You could say that the story of banker John Keach Jr. this year is old dog learns new tricks.
But, truth is, he's still doing some of the teaching.
Keach, a longtime Indiana banker, recently joined the board of First Internet Bancorp (FIBP) in Indianapolis and his advice will be sought as the online-only bank seeks to diversify into commercial lending, the bank's chief executive says.
News of the appointment last week was surprising considering Keach, 60, early this year seemed to epitomize the classic community banker whom time, fairly or not, was passing by. He had agreed to sell the family business, Indiana Community Bancorp, the holding company of Indiana Bank and Trust. Co., in January for $79.2 million. He fought back emotion the day of the deal announcement as he described why regulatory and economic challenges left little choice but to sell the bank that his grandfather, father and he had led — and what it was like to break the news to employees.
"That's obviously one of the most difficult decisions I have ever made professionally," he told American Banker at the time.
Yet Keach has decided to open a new chapter — and that is something other bankers in similar situations could learn from, says David Becker, the chairman and CEO of First Internet.
"He understood the problems that his bank faced and instead of worrying about it being a weepy day and woe is me, he jumped on it and looked for other opportunities," says Becker, who recruited Keach to the First Internet board on the recommendation of another director who had known Keach for more than 25 years.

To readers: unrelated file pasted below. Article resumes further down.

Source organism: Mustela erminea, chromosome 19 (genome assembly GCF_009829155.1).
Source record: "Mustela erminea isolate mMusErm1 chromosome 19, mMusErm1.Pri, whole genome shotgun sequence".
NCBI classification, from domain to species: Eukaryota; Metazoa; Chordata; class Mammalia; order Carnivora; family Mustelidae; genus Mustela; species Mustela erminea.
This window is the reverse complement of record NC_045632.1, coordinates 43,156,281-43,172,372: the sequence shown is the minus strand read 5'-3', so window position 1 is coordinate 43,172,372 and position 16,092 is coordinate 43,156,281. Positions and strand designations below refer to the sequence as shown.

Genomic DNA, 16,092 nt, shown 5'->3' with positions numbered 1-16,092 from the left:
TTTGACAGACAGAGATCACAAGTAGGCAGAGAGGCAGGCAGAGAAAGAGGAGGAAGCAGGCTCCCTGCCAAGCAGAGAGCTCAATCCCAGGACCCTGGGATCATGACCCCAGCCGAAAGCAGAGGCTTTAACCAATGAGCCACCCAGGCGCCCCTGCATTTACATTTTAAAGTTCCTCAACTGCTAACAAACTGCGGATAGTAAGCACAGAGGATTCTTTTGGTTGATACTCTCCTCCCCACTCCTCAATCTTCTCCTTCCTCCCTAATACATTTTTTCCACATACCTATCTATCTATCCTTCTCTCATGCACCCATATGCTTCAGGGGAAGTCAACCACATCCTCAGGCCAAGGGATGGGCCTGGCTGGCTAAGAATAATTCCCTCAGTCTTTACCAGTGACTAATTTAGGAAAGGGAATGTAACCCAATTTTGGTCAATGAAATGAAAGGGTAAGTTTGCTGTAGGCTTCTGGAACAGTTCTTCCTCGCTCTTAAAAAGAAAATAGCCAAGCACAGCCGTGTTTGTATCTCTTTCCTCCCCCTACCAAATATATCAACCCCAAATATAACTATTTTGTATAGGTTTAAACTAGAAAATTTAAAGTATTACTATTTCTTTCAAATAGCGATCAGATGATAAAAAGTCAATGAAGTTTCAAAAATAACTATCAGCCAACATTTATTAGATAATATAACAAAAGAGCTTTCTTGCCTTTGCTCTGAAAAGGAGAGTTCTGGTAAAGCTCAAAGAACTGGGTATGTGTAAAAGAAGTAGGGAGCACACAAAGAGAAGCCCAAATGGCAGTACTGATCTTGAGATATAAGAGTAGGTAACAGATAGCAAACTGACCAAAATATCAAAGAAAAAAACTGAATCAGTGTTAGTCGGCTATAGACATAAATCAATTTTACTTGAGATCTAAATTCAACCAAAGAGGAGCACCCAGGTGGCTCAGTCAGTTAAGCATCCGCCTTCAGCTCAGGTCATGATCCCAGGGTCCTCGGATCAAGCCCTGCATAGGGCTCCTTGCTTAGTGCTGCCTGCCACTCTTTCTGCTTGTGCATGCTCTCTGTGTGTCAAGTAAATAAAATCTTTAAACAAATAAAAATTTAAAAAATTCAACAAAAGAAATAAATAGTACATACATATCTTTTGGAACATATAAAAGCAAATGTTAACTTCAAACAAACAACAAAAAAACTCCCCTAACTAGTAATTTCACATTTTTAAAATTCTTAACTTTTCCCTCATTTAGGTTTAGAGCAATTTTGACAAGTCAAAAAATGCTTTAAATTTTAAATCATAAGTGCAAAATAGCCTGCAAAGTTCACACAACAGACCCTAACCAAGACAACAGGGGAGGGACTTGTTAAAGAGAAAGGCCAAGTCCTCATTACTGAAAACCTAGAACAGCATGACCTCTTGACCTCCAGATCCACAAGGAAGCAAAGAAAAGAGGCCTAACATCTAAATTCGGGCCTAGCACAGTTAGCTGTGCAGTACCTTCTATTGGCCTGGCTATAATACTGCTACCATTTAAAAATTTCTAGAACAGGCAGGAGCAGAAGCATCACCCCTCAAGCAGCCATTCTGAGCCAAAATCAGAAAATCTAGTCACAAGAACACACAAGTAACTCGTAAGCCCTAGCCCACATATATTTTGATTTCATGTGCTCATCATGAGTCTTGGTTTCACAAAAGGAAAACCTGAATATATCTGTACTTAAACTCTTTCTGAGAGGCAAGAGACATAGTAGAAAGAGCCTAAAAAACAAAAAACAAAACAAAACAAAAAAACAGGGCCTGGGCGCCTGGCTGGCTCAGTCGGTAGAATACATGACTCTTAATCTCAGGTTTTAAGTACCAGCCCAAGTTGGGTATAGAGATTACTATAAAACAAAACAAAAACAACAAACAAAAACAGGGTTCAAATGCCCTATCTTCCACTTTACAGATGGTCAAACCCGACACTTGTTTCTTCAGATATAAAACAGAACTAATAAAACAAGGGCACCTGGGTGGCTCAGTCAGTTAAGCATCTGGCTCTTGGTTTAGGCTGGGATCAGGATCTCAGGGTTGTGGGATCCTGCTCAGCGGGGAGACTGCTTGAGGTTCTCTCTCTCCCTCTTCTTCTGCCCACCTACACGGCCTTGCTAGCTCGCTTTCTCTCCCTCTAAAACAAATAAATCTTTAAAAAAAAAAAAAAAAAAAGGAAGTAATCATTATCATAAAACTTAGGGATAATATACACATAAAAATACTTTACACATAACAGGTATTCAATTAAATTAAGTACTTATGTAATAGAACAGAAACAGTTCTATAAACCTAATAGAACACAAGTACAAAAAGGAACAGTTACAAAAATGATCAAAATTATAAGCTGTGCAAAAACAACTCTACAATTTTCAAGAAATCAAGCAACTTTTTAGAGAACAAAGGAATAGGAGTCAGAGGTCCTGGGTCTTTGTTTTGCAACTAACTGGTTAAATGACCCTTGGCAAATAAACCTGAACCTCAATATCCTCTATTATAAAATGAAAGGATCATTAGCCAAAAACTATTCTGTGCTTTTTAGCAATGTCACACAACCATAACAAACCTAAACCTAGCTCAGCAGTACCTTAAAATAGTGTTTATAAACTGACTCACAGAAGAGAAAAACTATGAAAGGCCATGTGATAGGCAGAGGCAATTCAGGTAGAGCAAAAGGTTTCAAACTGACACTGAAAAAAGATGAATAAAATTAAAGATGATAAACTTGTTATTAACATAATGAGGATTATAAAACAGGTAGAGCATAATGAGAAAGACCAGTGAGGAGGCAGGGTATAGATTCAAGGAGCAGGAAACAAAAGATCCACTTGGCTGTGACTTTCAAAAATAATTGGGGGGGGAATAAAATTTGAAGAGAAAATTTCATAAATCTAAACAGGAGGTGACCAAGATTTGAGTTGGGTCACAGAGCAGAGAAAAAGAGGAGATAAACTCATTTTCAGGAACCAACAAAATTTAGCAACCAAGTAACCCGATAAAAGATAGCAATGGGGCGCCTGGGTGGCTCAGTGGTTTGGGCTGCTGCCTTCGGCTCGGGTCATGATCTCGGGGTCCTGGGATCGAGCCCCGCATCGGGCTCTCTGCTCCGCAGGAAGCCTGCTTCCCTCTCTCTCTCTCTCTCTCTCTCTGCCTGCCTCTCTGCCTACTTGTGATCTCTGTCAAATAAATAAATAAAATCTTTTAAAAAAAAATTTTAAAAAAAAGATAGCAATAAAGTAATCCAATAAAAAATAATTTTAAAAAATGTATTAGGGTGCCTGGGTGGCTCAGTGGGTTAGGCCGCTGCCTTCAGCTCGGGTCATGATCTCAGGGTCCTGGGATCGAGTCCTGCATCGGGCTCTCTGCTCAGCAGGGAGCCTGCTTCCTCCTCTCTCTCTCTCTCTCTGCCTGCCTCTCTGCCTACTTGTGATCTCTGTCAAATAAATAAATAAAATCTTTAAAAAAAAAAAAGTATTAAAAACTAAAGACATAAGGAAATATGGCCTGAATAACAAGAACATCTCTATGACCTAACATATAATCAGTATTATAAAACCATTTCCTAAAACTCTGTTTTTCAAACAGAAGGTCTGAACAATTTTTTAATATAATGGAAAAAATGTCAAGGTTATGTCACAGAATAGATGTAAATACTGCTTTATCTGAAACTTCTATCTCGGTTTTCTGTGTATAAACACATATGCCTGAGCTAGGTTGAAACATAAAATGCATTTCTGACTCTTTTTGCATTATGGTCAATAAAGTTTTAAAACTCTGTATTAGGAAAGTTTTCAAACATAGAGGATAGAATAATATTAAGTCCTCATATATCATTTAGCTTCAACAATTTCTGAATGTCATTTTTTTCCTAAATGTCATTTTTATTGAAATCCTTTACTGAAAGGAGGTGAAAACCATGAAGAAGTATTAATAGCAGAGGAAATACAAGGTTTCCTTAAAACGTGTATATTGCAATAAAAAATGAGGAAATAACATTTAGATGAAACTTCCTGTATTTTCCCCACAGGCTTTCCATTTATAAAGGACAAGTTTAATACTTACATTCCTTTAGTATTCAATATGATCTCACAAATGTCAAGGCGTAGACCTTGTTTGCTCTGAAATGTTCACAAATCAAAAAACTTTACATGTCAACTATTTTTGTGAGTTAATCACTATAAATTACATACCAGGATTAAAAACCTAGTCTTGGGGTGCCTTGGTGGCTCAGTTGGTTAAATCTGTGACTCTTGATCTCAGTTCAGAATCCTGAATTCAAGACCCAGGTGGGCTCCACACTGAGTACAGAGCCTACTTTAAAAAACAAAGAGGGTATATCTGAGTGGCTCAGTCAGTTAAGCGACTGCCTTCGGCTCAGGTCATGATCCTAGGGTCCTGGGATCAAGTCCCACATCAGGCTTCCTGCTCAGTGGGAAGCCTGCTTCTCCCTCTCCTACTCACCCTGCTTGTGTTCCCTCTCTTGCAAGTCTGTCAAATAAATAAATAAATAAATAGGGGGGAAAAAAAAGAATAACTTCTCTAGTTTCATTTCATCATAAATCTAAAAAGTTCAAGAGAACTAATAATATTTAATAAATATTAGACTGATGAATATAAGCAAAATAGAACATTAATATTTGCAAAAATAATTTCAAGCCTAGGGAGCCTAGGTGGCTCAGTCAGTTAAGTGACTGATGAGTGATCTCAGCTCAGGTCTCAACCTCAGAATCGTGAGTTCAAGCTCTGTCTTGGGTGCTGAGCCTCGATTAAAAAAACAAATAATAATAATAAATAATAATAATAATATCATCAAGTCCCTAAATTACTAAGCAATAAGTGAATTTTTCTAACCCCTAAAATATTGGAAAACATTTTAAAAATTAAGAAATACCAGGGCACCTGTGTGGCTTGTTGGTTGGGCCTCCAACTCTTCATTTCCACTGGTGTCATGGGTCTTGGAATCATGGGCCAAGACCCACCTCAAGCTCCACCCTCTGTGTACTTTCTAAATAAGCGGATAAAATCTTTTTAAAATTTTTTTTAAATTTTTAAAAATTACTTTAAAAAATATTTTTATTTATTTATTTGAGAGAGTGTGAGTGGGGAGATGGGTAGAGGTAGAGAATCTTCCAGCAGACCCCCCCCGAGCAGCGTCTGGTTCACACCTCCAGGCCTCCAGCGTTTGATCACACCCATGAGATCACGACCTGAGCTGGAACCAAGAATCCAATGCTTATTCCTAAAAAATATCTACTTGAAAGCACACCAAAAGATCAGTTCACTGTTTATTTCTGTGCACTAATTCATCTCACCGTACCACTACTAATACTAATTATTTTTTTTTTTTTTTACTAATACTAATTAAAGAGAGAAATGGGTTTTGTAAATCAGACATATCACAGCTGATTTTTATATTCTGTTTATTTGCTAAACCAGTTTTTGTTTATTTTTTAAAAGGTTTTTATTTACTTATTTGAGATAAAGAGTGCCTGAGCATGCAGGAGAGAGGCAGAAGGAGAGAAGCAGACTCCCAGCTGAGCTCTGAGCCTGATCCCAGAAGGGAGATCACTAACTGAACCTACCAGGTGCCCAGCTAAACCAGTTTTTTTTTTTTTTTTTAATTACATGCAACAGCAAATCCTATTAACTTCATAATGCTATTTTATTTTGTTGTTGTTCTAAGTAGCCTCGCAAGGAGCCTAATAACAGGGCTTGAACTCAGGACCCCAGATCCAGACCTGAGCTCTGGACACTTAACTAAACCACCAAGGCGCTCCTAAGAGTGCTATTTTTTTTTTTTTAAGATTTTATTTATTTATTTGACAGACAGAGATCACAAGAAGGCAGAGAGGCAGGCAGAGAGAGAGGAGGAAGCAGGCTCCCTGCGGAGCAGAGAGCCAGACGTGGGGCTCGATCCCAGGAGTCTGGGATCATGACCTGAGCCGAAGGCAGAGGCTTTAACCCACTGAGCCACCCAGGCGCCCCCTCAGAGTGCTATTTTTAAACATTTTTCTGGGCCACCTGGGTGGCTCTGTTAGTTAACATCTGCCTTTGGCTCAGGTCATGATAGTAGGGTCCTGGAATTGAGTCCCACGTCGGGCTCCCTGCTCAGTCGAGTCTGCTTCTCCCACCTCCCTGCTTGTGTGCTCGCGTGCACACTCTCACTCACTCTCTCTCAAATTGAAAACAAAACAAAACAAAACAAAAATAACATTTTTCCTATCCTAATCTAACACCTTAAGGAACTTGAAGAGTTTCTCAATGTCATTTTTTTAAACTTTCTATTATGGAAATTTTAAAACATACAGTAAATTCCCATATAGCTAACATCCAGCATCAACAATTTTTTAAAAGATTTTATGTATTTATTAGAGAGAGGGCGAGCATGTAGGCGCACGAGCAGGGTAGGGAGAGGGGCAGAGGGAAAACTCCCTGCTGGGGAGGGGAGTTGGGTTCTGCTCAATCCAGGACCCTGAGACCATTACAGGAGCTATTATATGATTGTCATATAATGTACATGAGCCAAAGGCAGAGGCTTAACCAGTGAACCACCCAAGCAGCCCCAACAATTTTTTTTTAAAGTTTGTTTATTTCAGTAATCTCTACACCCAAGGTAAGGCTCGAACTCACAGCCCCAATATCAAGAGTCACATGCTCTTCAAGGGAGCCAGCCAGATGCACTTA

"I praise him for taking an offensive posture and [selling his bank] before it became fire sales for community banks all over the country. His foresight, deciding to sell when he did and the ability to understand and look at a different model, and really absolutely know what we are doing — I thought it was fantastic."
First Internet, founded in 1999, is profitable and claims customers in all 50 states. It has $627 million of assets, has offered consumer deposit services and loans and this year announced it had established a commercial and industrial lending division. That move and an expansion into commercial real estate a few years ago are meant to broaden First Internet beyond mortgages and retail banking.
That is why First Internet reached out to Keach — and why other bankers who have built banking businesses in the past will be in demand, Becker says.
"We've got the Internet side pretty well whipped after 13, 14 years working that and the retail component," Becker explains. "Obviously John has learned a lot of lessons [about commercial banking] over the years. He's probably forgotten more about that area than I'll ever know. Getting him on board to help guide us in that direction is a valuable asset. … It's a great wealth of information for somebody like myself who is kind of putting it together and starting afresh in those areas. It was a great match."
Keach declined to comment for this story through a First Internet spokeswoman, but his remarks in the press release announcing his board appointment embraced a modern style of banking.
"With its low overhead, First Internet Bank is nimble and can respond quickly to new opportunities," Keach was quoted as saying in the press release. "I look forward to making a positive contribution to the bank's continued success."
Keach showed that kind of understanding from their first meeting, Becker says. Veteran bankers with that kind of open-mindedness would be attractive hires for many banks, he says.
"I would think there would be a lot of opportunities for people in his position," Becker says.